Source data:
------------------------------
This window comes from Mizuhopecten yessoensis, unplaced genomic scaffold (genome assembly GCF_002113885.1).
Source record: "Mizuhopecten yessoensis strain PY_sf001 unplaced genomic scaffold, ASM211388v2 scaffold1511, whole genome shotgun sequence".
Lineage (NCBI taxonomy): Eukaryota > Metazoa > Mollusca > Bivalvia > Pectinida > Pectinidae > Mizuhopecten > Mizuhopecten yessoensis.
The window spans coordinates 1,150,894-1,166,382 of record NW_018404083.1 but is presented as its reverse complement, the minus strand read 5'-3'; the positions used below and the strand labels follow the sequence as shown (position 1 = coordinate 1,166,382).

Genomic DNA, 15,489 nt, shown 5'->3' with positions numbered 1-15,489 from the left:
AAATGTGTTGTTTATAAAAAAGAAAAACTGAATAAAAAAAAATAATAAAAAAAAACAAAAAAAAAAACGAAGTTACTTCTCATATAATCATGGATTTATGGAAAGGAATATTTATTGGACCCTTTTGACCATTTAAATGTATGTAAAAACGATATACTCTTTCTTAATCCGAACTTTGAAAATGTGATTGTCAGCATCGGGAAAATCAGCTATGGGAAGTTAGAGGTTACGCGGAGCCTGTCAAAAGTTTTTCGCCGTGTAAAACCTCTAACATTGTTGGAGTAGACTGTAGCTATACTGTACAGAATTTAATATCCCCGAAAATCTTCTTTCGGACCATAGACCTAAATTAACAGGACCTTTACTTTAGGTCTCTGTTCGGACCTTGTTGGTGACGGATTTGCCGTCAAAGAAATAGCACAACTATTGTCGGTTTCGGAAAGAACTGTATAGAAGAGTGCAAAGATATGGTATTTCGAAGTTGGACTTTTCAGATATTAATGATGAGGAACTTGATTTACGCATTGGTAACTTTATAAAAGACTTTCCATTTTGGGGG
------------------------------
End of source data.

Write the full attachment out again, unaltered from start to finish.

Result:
This window comes from Mizuhopecten yessoensis, unplaced genomic scaffold (genome assembly GCF_002113885.1).
Source record: "Mizuhopecten yessoensis strain PY_sf001 unplaced genomic scaffold, ASM211388v2 scaffold1511, whole genome shotgun sequence".
Lineage (NCBI taxonomy): Eukaryota > Metazoa > Mollusca > Bivalvia > Pectinida > Pectinidae > Mizuhopecten > Mizuhopecten yessoensis.
The window spans coordinates 1,150,894-1,166,382 of record NW_018404083.1 but is presented as its reverse complement, the minus strand read 5'-3'; the positions used below and the strand labels follow the sequence as shown (position 1 = coordinate 1,166,382).

Genomic DNA, 15,489 nt, shown 5'->3' with positions numbered 1-15,489 from the left:
AAATGTGTTGTTTATAAAAAAGAAAAACTGAATAAAAAAAAATAATAAAAAAAAACAAAAAAAAAAACGAAGTTACTTCTCATATAATCATGGATTTATGGAAAGGAATATTTATTGGACCCTTTTGACCATTTAAATGTATGTAAAAACGATATACTCTTTCTTAATCCGAACTTTGAAAATGTGATTGTCAGCATCGGGAAAATCAGCTATGGGAAGTTAGAGGTTACGCGGAGCCTGTCAAAAGTTTTTCGCCGTGTAAAACCTCTAACATTGTTGGAGTAGACTGTAGCTATACTGTACAGAATTTAATATCCCCGAAAATCTTCTTTCGGACCATAGACCTAAATTAACAGGACCTTTACTTTAGGTCTCTGTTCGGACCTTGTTGGTGACGGATTTGCCGTCAAAGAAATAGCACAACTATTGTCGGTTTCGGAAAGAACTGTATAGAAGAGTGCAAAGATATGGTATTTCGAAGTTGGACTTTTCAGATATTAATGATGAGGAACTTGATTTACGCATTGGTAACTTTATAAAAGACTTTCCATTTTGGGGG